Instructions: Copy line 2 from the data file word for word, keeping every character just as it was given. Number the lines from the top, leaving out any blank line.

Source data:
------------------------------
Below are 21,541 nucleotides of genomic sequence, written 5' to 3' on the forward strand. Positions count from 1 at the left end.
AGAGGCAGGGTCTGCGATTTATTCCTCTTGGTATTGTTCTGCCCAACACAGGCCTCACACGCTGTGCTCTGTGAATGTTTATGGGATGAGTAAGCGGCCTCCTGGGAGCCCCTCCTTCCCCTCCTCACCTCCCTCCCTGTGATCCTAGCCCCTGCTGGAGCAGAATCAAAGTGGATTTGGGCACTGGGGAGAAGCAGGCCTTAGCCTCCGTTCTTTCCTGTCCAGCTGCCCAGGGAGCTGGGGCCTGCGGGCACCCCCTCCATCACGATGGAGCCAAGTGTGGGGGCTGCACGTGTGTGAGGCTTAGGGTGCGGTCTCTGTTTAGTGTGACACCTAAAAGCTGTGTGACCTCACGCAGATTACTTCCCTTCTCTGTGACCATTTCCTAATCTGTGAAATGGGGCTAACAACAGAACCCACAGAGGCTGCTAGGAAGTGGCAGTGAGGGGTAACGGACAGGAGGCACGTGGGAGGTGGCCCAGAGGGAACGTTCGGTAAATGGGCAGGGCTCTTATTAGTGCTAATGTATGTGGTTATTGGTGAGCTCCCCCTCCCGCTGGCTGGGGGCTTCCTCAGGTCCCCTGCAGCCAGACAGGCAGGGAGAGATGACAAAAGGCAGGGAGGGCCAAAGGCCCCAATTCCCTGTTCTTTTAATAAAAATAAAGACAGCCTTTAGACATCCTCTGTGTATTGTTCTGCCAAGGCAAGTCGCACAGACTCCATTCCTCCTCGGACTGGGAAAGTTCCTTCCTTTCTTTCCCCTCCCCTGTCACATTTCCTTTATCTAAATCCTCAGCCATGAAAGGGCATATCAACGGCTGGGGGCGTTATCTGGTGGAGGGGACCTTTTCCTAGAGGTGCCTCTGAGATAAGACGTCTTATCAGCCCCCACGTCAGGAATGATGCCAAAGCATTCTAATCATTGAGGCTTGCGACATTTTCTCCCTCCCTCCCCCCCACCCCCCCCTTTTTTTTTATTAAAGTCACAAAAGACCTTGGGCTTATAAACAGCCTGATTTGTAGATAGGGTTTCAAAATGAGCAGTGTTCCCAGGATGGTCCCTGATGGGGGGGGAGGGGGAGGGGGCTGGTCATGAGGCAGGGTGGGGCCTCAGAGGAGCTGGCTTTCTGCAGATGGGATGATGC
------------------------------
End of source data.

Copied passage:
AGAGGCAGGGTCTGCGATTTATTCCTCTTGGTATTGTTCTGCCCAACACAGGCCTCACACGCTGTGCTCTGTGAATGTTTATGGGATGAGTAAGCGGCCTCCTGGGAGCCCCTCCTTCCCCTCCTCACCTCCCTCCCTGTGATCCTAGCCCCTGCTGGAGCAGAATCAAAGTGGATTTGGGCACTGGGGAGAAGCAGGCCTTAGCCTCCGTTCTTTCCTGTCCAGCTGCCCAGGGAGCTGGGGCCTGCGGGCACCCCCTCCATCACGATGGAGCCAAGTGTGGGGGCTGCACGTGTGTGAGGCTTAGGGTGCGGTCTCTGTTTAGTGTGACACCTAAAAGCTGTGTGACCTCACGCAGATTACTTCCCTTCTCTGTGACCATTTCCTAATCTGTGAAATGGGGCTAACAACAGAACCCACAGAGGCTGCTAGGAAGTGGCAGTGAGGGGTAACGGACAGGAGGCACGTGGGAGGTGGCCCAGAGGGAACGTTCGGTAAATGGGCAGGGCTCTTATTAGTGCTAATGTATGTGGTTATTGGTGAGCTCCCCCTCCCGCTGGCTGGGGGCTTCCTCAGGTCCCCTGCAGCCAGACAGGCAGGGAGAGATGACAAAAGGCAGGGAGGGCCAAAGGCCCCAATTCCCTGTTCTTTTAATAAAAATAAAGACAGCCTTTAGACATCCTCTGTGTATTGTTCTGCCAAGGCAAGTCGCACAGACTCCATTCCTCCTCGGACTGGGAAAGTTCCTTCCTTTCTTTCCCCTCCCCTGTCACATTTCCTTTATCTAAATCCTCAGCCATGAAAGGGCATATCAACGGCTGGGGGCGTTATCTGGTGGAGGGGACCTTTTCCTAGAGGTGCCTCTGAGATAAGACGTCTTATCAGCCCCCACGTCAGGAATGATGCCAAAGCATTCTAATCATTGAGGCTTGCGACATTTTCTCCCTCCCTCCCCCCCACCCCCCCCTTTTTTTTTATTAAAGTCACAAAAGACCTTGGGCTTATAAACAGCCTGATTTGTAGATAGGGTTTCAAAATGAGCAGTGTTCCCAGGATGGTCCCTGATGGGGGGGGAGGGGGAGGGGGCTGGTCATGAGGCAGGGTGGGGCCTCAGAGGAGCTGGCTTTCTGCAGATGGGATGATGC